/ 12 May 2017

Social grants solution: R6bn, five years

South Africa’s Social Development Minister Bathabile Dlamini with President Jacob Zuma.
South Africa’s Social Development Minister Bathabile Dlamini with President Jacob Zuma.

It will cost “plus minus” R6-billion and take five more years for the South African Social Security Agency (Sassa) to insource the payment of social grants, the social development minister, Bathabile Dlamini, told a committee of Parliament on Wednesday.

Sassa itself has been coy about the details, saying it would only have a plan, with estimated costs, ready for the portfolio committee on social development next week.

But Dlamini took it upon herself to explain that Sassa had none of the critical skills necessary for the job and had too many junior employees. Sassa also had managers who fought change because they feared they would lose their jobs – as they should, because they did not have the necessary qualifications.

Dlamini has been responsible for Sassa for more than six years, since she was appointed to her post in 2010. According to its own court statements, Sassa has been working on insourcing payments for the past 18 months.

“Biometrics, we don’t have staff that understand it, at Sassa,” Dlamini said. “Banking, we don’t have officials that understand banking at Sassa. Payment, we don’t have that staff. Costing and modelling, as well as cyber risk assessment.”

Most Sassa staff are “entry level”, she added, and others “have not amassed the type of experience that you would need at such an institution”.

In October 2015, Sassa said it would be ready to take over grant payments from its outsourced provider Cash Paymaster Services (CPS) by March 2017. As that date neared Dlamini and the agency went quiet, then refused to answer questions, and only admitted they were not ready for the job two months before the deadline.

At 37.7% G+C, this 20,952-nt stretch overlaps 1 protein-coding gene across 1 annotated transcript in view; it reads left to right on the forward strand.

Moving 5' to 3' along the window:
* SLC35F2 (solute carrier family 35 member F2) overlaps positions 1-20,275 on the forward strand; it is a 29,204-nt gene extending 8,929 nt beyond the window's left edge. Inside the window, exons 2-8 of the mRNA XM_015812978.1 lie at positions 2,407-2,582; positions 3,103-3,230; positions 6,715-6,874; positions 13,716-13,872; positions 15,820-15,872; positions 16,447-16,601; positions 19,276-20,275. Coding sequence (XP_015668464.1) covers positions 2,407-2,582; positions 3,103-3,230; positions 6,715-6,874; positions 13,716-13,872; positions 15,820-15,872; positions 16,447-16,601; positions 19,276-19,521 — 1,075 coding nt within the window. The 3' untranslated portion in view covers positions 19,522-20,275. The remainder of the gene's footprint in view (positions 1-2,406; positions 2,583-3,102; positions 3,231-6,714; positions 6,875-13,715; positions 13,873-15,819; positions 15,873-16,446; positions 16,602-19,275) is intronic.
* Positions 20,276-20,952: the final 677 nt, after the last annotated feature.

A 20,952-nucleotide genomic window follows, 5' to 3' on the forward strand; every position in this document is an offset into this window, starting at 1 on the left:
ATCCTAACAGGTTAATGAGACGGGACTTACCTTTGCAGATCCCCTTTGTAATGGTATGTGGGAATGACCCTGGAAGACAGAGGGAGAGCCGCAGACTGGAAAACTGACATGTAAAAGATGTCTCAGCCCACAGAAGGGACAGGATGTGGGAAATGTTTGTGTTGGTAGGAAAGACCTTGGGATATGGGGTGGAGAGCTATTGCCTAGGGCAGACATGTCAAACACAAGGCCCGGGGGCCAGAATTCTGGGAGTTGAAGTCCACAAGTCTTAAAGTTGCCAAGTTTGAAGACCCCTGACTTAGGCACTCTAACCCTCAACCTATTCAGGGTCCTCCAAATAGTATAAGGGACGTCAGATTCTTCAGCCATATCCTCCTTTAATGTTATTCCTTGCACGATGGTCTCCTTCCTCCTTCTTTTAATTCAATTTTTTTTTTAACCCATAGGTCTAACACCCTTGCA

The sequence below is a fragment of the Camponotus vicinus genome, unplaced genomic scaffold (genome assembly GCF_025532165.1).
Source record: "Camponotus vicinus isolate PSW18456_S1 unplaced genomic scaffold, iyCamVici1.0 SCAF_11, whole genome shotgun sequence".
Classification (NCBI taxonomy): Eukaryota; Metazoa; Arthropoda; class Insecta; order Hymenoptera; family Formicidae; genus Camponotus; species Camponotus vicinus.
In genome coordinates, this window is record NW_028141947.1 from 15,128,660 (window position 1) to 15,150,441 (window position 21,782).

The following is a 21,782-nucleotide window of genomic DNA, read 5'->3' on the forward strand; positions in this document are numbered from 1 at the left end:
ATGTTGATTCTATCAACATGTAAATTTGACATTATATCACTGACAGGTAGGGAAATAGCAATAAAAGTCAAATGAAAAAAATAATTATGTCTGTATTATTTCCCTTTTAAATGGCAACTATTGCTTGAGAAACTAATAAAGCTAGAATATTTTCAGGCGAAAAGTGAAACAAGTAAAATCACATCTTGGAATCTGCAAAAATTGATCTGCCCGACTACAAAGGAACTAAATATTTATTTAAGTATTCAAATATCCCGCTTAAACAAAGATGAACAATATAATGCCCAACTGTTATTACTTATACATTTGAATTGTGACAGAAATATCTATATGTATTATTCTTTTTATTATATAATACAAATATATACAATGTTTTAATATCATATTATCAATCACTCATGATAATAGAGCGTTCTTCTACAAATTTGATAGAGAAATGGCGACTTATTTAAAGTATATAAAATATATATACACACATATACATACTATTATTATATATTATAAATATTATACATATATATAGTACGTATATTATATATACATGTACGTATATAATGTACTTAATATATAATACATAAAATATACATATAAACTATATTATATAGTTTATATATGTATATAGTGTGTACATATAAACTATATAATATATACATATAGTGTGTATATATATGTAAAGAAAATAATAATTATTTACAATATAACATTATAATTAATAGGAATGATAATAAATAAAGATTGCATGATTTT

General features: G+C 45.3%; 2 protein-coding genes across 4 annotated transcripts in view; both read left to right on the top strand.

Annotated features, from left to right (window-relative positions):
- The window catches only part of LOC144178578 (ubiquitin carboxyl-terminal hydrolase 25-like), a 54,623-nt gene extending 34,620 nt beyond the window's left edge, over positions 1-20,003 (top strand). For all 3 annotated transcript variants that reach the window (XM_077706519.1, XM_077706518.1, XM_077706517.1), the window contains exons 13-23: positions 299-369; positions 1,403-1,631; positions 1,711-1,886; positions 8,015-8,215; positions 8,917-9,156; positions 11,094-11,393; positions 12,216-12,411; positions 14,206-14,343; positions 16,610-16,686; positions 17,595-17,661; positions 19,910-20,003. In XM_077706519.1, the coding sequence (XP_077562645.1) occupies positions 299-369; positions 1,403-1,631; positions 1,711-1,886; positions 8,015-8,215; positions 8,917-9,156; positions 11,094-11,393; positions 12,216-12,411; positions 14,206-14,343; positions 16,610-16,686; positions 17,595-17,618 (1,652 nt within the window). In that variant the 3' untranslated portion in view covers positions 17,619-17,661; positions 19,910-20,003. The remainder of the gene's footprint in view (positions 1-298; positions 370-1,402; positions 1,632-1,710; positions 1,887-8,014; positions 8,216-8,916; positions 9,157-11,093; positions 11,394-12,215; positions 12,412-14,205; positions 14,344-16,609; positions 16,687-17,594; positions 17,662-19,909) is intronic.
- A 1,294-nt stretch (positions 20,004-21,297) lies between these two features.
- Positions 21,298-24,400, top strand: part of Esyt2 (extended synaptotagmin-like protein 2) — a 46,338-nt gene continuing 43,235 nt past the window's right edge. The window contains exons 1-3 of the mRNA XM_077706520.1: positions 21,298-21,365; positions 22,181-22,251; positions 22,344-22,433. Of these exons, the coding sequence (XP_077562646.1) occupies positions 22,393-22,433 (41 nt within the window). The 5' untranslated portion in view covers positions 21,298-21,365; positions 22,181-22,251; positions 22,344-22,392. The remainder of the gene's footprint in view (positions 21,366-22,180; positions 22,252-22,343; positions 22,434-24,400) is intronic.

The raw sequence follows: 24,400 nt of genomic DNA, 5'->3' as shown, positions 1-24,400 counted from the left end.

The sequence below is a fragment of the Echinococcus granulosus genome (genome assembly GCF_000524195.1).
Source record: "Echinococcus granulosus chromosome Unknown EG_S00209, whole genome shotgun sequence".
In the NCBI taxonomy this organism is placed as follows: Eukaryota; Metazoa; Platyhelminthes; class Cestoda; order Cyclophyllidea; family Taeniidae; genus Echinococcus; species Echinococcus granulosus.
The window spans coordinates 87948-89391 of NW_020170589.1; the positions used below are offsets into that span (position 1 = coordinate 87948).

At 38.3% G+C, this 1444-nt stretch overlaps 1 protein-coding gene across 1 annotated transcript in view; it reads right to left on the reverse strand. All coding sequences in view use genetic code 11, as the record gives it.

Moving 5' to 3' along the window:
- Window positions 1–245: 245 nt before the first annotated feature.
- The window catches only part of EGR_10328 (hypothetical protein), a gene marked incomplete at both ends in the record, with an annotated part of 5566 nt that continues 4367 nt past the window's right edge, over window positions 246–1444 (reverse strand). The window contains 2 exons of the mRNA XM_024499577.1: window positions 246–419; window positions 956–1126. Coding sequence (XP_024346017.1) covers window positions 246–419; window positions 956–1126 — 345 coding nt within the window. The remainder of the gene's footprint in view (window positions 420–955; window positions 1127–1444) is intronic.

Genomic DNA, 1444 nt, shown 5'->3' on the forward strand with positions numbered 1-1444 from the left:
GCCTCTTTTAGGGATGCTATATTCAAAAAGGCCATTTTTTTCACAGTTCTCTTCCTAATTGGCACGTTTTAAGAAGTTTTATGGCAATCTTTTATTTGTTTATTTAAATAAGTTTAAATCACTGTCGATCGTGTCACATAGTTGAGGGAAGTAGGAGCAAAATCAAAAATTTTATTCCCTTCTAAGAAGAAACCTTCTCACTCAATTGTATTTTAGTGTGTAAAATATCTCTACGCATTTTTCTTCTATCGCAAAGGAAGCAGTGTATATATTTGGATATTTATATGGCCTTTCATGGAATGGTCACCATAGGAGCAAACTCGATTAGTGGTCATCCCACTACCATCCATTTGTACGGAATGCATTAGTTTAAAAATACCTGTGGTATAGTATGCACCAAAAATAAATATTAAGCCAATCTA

The Constitutional Court found Dlamini responsible for the delay, and the crisis it caused.

In terms of a judgment with which it put Sassa and Dlamini under close supervision, the Constitutional Court is due to name a panel of individuals who will monitor its progress towards taking over grant payments.

On Wednesday Dlamini questioned the ConCourt’s independence in that process.

“One judge said ‘we read what is in the newspapers’, which means they are influenced by what is in the newspapers. That automatically says whatever decision is coming up will be influenced by what is in the public, and therefore public opinion that is not tested is sometimes used as part of arguments because it was said by a judge.”

ANC members of the portfolio committee praised her and Sassa for their performance, and chairperson Rosemary Capa alternated between blocking pointed questions from opposition MPs and answering questions on Dlamini’s behalf.

In a pattern rarely broken by Dlamini throughout the social grants crisis, she became vague in the few instances that she was pushed for specifics.

In answer to a blunt question on whether experts she had hired, and apparently already paid R40-million, were still reporting directly to her, she explained that political heads did not always get what they wanted, urged MPs to read legislation pertaining to Sassa and declined to “discuss affidavits of other people”.

She never answered the actual question.